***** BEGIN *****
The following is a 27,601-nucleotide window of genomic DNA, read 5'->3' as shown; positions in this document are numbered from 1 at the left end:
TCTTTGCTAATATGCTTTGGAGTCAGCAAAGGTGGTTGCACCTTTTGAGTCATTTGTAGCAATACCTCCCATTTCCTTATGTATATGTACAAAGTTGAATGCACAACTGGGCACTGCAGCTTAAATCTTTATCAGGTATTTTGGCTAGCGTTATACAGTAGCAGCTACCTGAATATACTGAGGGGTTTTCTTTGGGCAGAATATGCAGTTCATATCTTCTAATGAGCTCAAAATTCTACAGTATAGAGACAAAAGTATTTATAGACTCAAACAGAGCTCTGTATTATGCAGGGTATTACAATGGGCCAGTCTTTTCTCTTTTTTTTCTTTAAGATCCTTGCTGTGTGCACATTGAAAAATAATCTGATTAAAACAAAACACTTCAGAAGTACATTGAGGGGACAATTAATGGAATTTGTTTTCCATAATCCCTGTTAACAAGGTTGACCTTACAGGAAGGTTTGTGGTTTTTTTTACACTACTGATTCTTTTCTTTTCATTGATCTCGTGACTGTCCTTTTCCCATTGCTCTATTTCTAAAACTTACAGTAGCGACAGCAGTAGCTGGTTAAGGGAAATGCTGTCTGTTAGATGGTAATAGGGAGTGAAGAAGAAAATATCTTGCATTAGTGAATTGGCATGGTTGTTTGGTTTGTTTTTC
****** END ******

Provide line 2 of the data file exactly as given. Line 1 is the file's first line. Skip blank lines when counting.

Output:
TCTTTGCTAATATGCTTTGGAGTCAGCAAAGGTGGTTGCACCTTTTGAGTCATTTGTAGCAATACCTCCCATTTCCTTATGTATATGTACAAAGTTGAATGCACAACTGGGCACTGCAGCTTAAATCTTTATCAGGTATTTTGGCTAGCGTTATACAGTAGCAGCTACCTGAATATACTGAGGGGTTTTCTTTGGGCAGAATATGCAGTTCATATCTTCTAATGAGCTCAAAATTCTACAGTATAGAGACAAAAGTATTTATAGACTCAAACAGAGCTCTGTATTATGCAGGGTATTACAATGGGCCAGTCTTTTCTCTTTTTTTTCTTTAAGATCCTTGCTGTGTGCACATTGAAAAATAATCTGATTAAAACAAAACACTTCAGAAGTACATTGAGGGGACAATTAATGGAATTTGTTTTCCATAATCCCTGTTAACAAGGTTGACCTTACAGGAAGGTTTGTGGTTTTTTTTACACTACTGATTCTTTTCTTTTCATTGATCTCGTGACTGTCCTTTTCCCATTGCTCTATTTCTAAAACTTACAGTAGCGACAGCAGTAGCTGGTTAAGGGAAATGCTGTCTGTTAGATGGTAATAGGGAGTGAAGAAGAAAATATCTTGCATTAGTGAATTGGCATGGTTGTTTGGTTTGTTTTTC